One of my favorite genres of all gaming would easily fall under the category of Platformers. They’re fast paced, require quick reflexes and my love for them is absolutely influenced by my early days of playing Mario. So when I first approached Swords and Soldiers 2 during PAX Prime 2014, I was a bit skeptical. I didn’t even know there was as Swords and Soldiers 2!

The biggest part of my skepticism was due to the fact that this game was a side scrolling Real Time Strategy (RTS). The majority of RTS games that I’ve played consisted of the usual grinding for gold, make some soldiers, advance to the right. Rinse, repeat and delete cause oh Lordy these games can be boring!

But, when I booted up the story mode, my attention was immediately grabbed by the sudden voice over and soon entertaining narration of an injured drinking Viking (who for some reason had a Scottish accent) named Brokenbeard. Well, ok so far off to a good start, but this is just a narration. Not even a taste of whats to come. Time to gather all of my cunning and whit, take on this genre that puts my platforming skills to a halt and my brain to the test.

Our story begins as mentioned by our guide Brokenbeard, in a dark cave as an army of demons led by Miss Chief, come across a magical wish granting lamp. Eager to make off with this symbol of phenomenal cosmic power, is the Persian army with their leader Al’Beard in hot pursuit to take back what is rightfully theirs!

While this story goes on, we change gears from damp caves to the green battlefields where we see Viking Chief Redbeard fighting off his nemesis aptly named Blackbeard (no relation to the pirate). At one point, the paths of both the Vikings & Persians cross with Chief Redbeard & The Kebab Shack owner Al’Yucaneet teaming up to chase after Blackbeard who is now in possession of the lamp!

On a race for wealth, revenge & the thrill of battle, our adventure takes off!

As previously mentioned, this is a type of game that requires more patience that other genres. But thankfully, this does not leave the experience dry & tasteless. Each playable faction tailors to their own specific themes. Vikings will have more Lightning, Norse magic and beards than you can throw an axe at. Persian armies rely on stealthy soldiers, genies and alchemy. While lastly demons have more emphasis in explosives & dark magic. While you may see similar soldiers in each faction, each have their own personalities and attack patterns, that truly make them unique.

Usually at the beginning of each match, you first need to collect enough gold to begin building your army. Through a leveling up system, that branches off into different pathways, its completely up to you if you want to grind for gold, unleash a massive battalion or build watch towers to slow forces down. Either way, money makes the world go round here. What? You don’t expect these people to fight for free do ya?

One of the features that really won me over with this game, was the fact that I couldn’t rely on similar tactics that were used in previous levels. While there were some that allowed me the breathing room to grind, there were others that demanded me to send out troops the second I could spawn them. There were even some maps that while I wasn’t tasked with destroying an enemy base, I instead needed to race against a sandstorm with limited materials. It’s the little things like this that can take a slow RTS and turn it into a fast paced experience!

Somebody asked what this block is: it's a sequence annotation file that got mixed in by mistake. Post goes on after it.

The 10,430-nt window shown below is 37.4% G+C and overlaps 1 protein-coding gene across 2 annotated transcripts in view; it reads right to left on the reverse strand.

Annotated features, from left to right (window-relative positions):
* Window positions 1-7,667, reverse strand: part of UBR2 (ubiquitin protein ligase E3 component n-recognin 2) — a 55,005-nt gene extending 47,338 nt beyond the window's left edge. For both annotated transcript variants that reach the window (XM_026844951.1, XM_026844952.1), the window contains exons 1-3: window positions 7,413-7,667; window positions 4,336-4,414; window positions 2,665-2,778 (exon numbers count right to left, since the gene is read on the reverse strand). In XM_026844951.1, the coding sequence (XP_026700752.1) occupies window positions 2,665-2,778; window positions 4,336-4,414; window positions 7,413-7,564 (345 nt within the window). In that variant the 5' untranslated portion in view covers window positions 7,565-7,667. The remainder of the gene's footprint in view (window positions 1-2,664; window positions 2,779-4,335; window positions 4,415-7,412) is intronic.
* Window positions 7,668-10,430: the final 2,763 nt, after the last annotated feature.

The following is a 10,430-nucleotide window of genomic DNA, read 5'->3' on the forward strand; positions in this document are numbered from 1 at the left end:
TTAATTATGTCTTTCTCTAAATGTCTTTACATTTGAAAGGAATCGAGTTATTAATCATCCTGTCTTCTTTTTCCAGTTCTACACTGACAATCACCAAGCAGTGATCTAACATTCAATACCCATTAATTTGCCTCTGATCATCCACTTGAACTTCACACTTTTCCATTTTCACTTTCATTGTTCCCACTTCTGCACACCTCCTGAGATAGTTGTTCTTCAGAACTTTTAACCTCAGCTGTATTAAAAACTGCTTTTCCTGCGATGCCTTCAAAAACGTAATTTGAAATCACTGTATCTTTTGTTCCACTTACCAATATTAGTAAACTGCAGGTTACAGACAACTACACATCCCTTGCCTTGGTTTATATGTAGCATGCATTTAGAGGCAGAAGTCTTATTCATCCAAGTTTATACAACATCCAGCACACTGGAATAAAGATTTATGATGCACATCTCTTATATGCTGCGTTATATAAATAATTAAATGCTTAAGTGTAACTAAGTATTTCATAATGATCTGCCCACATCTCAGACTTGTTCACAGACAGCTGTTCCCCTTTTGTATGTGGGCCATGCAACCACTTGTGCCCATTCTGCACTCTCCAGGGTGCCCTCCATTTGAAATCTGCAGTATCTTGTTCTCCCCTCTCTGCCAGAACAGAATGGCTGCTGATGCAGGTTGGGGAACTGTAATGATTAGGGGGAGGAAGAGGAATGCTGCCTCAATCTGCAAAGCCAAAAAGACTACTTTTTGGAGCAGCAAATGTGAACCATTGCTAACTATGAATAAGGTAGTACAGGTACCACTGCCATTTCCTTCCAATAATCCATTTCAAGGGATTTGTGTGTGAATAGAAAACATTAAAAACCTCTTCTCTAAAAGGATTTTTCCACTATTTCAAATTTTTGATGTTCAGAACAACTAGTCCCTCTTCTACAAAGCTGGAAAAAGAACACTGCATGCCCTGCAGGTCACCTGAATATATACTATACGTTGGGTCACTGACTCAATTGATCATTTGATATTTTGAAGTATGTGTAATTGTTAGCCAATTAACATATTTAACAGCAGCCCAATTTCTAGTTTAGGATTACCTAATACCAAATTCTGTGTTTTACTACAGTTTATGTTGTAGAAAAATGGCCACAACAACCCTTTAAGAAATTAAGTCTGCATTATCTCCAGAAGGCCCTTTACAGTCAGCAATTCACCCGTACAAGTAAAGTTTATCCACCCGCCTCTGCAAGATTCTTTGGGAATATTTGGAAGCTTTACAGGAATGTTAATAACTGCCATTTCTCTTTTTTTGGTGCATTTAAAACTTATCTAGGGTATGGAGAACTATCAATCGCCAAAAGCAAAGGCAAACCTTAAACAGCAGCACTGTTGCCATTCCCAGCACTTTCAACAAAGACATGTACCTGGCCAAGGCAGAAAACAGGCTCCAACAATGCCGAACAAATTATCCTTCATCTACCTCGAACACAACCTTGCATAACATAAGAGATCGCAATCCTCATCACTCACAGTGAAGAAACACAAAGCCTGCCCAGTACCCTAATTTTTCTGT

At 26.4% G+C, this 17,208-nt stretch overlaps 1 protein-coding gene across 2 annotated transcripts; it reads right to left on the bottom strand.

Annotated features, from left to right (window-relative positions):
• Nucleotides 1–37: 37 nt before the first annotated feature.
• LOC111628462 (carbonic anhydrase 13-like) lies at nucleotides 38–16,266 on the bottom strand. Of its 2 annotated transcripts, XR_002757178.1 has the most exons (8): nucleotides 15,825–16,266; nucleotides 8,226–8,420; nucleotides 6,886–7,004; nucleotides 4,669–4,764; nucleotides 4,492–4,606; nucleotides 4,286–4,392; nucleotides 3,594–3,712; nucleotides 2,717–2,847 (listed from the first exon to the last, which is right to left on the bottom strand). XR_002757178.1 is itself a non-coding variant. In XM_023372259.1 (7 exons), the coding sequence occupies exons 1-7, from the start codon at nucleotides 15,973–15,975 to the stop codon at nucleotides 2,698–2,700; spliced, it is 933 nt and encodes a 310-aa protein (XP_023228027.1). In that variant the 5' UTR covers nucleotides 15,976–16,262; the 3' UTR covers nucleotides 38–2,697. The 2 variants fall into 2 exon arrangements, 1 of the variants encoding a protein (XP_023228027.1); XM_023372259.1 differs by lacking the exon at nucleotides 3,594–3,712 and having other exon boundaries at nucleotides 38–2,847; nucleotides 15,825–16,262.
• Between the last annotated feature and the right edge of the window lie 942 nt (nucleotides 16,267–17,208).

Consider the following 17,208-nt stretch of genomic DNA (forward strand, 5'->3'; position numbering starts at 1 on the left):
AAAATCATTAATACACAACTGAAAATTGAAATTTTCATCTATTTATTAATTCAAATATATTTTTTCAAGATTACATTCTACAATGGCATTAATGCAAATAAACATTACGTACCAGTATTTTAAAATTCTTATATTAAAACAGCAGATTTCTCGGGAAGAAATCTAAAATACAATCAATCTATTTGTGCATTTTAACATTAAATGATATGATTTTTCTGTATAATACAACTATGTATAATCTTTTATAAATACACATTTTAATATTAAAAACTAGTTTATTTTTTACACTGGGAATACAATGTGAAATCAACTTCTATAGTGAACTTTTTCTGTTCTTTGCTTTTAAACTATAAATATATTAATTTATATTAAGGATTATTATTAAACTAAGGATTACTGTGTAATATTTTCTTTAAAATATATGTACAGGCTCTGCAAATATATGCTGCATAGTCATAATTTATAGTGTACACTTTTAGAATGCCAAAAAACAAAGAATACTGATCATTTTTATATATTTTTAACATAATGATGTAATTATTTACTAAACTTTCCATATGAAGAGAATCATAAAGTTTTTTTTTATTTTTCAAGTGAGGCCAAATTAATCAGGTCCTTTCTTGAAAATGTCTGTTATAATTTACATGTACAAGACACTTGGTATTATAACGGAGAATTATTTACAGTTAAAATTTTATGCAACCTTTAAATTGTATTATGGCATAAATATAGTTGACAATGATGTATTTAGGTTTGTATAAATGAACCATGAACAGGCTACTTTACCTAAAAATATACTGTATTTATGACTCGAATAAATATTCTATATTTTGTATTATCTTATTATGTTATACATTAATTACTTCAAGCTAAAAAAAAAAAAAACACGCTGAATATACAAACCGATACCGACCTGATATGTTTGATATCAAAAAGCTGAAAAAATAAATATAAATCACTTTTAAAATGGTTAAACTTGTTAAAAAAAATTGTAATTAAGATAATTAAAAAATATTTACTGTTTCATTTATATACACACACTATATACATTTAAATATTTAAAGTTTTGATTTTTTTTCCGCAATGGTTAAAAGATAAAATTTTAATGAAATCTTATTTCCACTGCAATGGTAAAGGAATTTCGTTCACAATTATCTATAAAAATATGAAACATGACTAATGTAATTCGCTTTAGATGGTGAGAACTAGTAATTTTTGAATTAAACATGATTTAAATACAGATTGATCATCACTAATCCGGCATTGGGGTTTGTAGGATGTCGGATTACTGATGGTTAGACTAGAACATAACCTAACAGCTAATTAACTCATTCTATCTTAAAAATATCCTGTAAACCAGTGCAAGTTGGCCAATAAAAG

When beginning the games tutorial, you have the choice of either using a Wii U Pro-Controller, the Wii U Gamepad or the Gamepads touch screen. While using the controller felt good and I was still able to win a few matches, I had a much more enjoyable time using the touch screen features, as it allowed me to survey my map at a faster pace as well as deploying troops. Either way, the user interface in this game is spot on, making it easier to switch controls in the off chance the Gamepad needs to charge.

Swords and Soldiers 2 also offers friends to battle against each other in custom two player matches with one player using the Gamepad screen, while the other uses a Pro-Controller and TV. After selecting your faction, you’re then given a variety of maps, each with their own special twist. Some maps will have shorter distances, portals that will take you to different locations, King of the Hill matches and much more. Just when I though that this game couldn’t surprise me enough, it certainly did when giving each map its own identity. Those who are absent a “Player 2” can still find fun in these maps by playing the Skirmish mode, which pits you against the games computer for a head on match.

In the end, I was pleasantly surprised with Swords and Soldiers 2. The developers put a lot of effort into this game with its humor and gameplay, to deliver a fun strategic adventure. The $19.99 USD price might cause some people to approach with caution, but don’t worry, this game has plenty of content to keep its replayability strong. If RTS games are not your thing but you’re willing to venture out, this is the game that I would highly recommend.